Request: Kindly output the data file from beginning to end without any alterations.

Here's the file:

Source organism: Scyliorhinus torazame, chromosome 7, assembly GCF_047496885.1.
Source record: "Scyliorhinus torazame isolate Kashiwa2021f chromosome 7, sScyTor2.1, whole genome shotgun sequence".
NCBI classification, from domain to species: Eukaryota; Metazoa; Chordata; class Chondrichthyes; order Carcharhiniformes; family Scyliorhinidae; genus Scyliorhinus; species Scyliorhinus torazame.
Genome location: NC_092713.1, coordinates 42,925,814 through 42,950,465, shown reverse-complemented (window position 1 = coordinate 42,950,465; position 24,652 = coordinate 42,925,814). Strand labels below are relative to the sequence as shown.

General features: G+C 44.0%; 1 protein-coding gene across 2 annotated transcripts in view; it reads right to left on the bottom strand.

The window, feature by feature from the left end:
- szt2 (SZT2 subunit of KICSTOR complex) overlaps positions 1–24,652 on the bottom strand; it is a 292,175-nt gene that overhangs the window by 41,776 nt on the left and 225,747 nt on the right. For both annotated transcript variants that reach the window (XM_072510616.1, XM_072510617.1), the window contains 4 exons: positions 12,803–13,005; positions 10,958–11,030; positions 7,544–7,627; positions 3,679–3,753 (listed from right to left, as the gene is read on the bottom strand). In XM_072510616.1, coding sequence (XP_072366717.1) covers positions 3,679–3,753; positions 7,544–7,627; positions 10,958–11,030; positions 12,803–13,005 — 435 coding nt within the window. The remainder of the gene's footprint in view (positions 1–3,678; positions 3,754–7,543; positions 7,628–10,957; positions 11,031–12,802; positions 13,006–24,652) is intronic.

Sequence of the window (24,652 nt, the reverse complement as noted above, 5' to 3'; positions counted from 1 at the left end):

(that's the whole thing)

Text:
Source organism: Scyliorhinus torazame, chromosome 7, assembly GCF_047496885.1.
Source record: "Scyliorhinus torazame isolate Kashiwa2021f chromosome 7, sScyTor2.1, whole genome shotgun sequence".
NCBI classification, from domain to species: Eukaryota; Metazoa; Chordata; class Chondrichthyes; order Carcharhiniformes; family Scyliorhinidae; genus Scyliorhinus; species Scyliorhinus torazame.
Genome location: NC_092713.1, coordinates 42,925,814 through 42,950,465, shown reverse-complemented (window position 1 = coordinate 42,950,465; position 24,652 = coordinate 42,925,814). Strand labels below are relative to the sequence as shown.

General features: G+C 44.0%; 1 protein-coding gene across 2 annotated transcripts in view; it reads right to left on the bottom strand.

The window, feature by feature from the left end:
- szt2 (SZT2 subunit of KICSTOR complex) overlaps positions 1–24,652 on the bottom strand; it is a 292,175-nt gene that overhangs the window by 41,776 nt on the left and 225,747 nt on the right. For both annotated transcript variants that reach the window (XM_072510616.1, XM_072510617.1), the window contains 4 exons: positions 12,803–13,005; positions 10,958–11,030; positions 7,544–7,627; positions 3,679–3,753 (listed from right to left, as the gene is read on the bottom strand). In XM_072510616.1, coding sequence (XP_072366717.1) covers positions 3,679–3,753; positions 7,544–7,627; positions 10,958–11,030; positions 12,803–13,005 — 435 coding nt within the window. The remainder of the gene's footprint in view (positions 1–3,678; positions 3,754–7,543; positions 7,628–10,957; positions 11,031–12,802; positions 13,006–24,652) is intronic.

Sequence of the window (24,652 nt, the reverse complement as noted above, 5' to 3'; positions counted from 1 at the left end):